“Don’t flowery it up too much,” Bill Monroe was known to say. “Boy, you got to chase that melody like a foxhound.” Not one to mince words (or notes), Monroe would readily dispense with the filigree and give it to you straight as a mandolinist and as a man. And had the Father of Bluegrass been a literary critic, he would have loved Gregory Spatz’s elegantly understated novel Fiddler’s Dream.
The chapters of Fiddler’s Dream are named as chords, and the emerging relationships between them suggest we should read for separate narrative cadences, or listen to distinct, intertwining melodies.
Spatz’s hero, a young fiddler from the northeast named Jesse Allison, travels to Nashville in pursuit of two elusive paternal shades — his no-account songwriter father and the Big Mon himself. But upon arriving in Music City, Jesse finds that Monroe has suffered a heart attack and may not play again; his father has skipped town with yet another woman. The emergent impossibility of these two dreams becomes the focused momentum of the book, and Jesse’s realization of what is unattainable becomes the condition of his majority — though he will chase both men to the end.
Musicians will find an easy complicity with Spatz’s descriptions of artistic growth and the ever-complicated love affair with music. Spatz, like Jesse, worked as a fiddler in Nashville; he currently plays with John Reischman & the Jaybirds. This biographical tidbit bolsters the already prevailing urge to read Fiddler’s Dream as Spatz’s musical memoir (it is at the least the first true bluegrass Kunstlerroman).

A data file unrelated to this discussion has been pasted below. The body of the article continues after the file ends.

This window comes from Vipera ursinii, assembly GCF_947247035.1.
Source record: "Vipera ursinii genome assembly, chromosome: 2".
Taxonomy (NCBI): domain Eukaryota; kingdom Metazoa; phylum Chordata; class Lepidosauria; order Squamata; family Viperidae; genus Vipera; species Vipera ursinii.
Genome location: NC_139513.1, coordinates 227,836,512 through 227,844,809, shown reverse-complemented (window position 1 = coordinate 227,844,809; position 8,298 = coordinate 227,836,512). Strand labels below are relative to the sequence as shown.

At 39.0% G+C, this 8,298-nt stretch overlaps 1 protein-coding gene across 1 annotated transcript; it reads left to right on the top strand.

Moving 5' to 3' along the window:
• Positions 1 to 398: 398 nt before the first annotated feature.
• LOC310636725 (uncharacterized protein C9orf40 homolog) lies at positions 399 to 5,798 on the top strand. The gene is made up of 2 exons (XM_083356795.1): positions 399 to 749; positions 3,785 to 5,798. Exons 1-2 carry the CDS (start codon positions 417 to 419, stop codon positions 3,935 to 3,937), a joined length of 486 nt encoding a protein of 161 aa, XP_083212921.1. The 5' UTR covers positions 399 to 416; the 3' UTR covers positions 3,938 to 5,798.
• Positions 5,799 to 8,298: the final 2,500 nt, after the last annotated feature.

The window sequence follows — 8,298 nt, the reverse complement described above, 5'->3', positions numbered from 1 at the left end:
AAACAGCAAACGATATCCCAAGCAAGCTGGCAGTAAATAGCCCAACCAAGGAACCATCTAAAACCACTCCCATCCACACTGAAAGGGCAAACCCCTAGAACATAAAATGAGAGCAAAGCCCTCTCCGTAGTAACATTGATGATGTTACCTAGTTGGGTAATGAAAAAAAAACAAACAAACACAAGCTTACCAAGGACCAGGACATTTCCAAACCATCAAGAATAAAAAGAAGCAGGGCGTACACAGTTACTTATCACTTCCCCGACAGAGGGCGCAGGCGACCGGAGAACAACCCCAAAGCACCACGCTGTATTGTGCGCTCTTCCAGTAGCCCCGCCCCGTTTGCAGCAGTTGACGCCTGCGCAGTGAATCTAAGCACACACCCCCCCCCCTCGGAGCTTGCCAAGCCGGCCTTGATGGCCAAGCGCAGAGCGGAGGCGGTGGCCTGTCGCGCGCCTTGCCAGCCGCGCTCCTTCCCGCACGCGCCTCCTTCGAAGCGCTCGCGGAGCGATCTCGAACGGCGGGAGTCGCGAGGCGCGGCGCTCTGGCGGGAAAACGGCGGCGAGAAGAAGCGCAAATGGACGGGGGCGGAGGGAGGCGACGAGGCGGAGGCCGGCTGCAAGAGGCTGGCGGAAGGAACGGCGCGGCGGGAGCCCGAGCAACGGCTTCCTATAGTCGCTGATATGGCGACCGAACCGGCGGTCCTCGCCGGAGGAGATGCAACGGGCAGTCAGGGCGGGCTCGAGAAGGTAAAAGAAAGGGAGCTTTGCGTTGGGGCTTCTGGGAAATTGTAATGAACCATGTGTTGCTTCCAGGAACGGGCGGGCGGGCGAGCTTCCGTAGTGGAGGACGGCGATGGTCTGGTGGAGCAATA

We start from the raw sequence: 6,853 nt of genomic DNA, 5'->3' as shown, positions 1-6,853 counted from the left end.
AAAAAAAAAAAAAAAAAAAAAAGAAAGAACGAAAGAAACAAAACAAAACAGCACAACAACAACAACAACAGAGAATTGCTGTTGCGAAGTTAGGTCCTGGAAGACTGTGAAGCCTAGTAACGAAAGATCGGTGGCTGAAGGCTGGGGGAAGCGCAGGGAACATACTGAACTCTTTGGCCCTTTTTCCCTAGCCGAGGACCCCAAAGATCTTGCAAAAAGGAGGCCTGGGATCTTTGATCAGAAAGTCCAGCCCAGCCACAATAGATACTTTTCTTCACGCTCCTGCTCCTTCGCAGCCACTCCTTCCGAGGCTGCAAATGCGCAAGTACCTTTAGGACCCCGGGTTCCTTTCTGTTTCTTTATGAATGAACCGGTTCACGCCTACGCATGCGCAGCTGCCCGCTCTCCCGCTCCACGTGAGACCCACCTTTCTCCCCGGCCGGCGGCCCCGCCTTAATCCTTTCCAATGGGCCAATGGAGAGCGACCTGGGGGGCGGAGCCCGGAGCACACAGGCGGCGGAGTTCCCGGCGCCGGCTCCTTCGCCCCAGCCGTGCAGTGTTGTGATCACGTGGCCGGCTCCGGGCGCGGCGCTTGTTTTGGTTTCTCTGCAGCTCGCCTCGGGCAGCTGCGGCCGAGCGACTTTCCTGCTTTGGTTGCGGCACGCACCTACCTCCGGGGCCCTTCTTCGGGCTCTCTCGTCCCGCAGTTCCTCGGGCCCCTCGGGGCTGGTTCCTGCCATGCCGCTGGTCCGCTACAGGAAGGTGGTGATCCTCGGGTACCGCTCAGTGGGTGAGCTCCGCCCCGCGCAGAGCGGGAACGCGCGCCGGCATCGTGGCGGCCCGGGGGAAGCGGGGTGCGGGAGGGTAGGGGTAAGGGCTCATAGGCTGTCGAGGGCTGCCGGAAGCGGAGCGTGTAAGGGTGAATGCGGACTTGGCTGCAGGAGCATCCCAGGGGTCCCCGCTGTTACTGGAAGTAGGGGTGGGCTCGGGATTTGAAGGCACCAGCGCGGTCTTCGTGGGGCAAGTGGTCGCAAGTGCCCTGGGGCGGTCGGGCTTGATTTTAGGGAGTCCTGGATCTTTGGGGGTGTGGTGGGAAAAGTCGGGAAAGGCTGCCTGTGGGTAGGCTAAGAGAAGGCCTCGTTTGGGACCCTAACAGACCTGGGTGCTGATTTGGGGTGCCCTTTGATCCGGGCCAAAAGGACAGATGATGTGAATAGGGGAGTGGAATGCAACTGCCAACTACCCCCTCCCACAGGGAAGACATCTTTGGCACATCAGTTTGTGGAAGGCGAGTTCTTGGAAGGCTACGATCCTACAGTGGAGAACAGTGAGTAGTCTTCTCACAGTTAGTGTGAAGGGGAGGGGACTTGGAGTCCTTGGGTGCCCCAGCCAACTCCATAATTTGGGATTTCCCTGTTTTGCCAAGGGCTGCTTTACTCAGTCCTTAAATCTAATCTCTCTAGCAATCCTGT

There is a good deal of nudge-wink insider references here — characters joke about Jimmy Martin’s drinking and Monroe’s womanizing, and we meet thinly veiled fictional versions of a whole passel of familiar Nashville cats (e.g. Mike Compton, Alan O’Bryant, Mark Schatz, and a mouthy, overtalented young fiddler named Duncan Haines — not Stuart Duncan).
But this is no tabloid flash; the allusions add dimension and humor to a deeply held, delicately conveyed personal narrative that could well be a faithful document of Spatz’s own life in, and out of, bluegrass. Ultimately the biographical quandary is moot, but the personal resonances for the author are all the more poignant: It is the book’s great triumph (and Spatz’s unique achievement as a fiddler/writer) that the precise, unintrusive writing style simultaneously mimics and pays homage to the music which is its subject.